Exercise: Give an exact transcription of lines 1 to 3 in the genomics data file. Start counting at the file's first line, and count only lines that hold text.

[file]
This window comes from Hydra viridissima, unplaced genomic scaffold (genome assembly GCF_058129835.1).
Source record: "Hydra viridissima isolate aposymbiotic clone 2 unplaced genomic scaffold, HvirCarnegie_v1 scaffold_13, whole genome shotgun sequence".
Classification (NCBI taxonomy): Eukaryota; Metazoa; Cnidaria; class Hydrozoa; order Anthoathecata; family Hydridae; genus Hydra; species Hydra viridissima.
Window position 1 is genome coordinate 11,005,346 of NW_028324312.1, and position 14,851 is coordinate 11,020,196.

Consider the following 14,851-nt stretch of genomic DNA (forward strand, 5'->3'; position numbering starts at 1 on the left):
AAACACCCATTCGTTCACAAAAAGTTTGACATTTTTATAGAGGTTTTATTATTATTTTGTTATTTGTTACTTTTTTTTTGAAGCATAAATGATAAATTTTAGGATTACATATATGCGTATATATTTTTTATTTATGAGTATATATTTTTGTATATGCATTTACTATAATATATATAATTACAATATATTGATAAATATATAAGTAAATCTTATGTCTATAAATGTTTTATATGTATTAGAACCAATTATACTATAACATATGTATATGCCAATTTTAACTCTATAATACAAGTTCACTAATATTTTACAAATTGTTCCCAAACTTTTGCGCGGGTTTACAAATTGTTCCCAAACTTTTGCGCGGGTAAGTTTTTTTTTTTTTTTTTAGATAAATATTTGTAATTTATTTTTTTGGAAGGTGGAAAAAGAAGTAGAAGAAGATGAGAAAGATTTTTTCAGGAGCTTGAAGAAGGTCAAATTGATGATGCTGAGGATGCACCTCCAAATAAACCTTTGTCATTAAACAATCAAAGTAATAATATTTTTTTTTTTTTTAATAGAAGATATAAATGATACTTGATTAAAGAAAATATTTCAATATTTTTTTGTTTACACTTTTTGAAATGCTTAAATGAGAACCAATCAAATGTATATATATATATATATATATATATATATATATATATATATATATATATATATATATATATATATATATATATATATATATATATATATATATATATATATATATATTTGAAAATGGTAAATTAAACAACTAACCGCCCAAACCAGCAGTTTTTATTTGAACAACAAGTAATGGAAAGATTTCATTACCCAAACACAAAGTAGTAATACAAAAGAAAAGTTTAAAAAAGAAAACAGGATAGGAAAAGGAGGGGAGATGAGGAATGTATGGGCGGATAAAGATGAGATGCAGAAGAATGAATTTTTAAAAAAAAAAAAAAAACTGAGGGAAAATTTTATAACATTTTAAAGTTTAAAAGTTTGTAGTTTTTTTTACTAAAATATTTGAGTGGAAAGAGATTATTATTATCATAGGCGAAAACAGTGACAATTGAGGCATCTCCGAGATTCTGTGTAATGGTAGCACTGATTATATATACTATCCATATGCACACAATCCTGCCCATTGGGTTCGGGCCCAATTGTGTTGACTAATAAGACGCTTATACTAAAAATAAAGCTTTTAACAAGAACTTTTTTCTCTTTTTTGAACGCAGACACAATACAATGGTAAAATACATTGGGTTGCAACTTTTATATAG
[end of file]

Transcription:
This window comes from Hydra viridissima, unplaced genomic scaffold (genome assembly GCF_058129835.1).
Source record: "Hydra viridissima isolate aposymbiotic clone 2 unplaced genomic scaffold, HvirCarnegie_v1 scaffold_13, whole genome shotgun sequence".
Classification (NCBI taxonomy): Eukaryota; Metazoa; Cnidaria; class Hydrozoa; order Anthoathecata; family Hydridae; genus Hydra; species Hydra viridissima.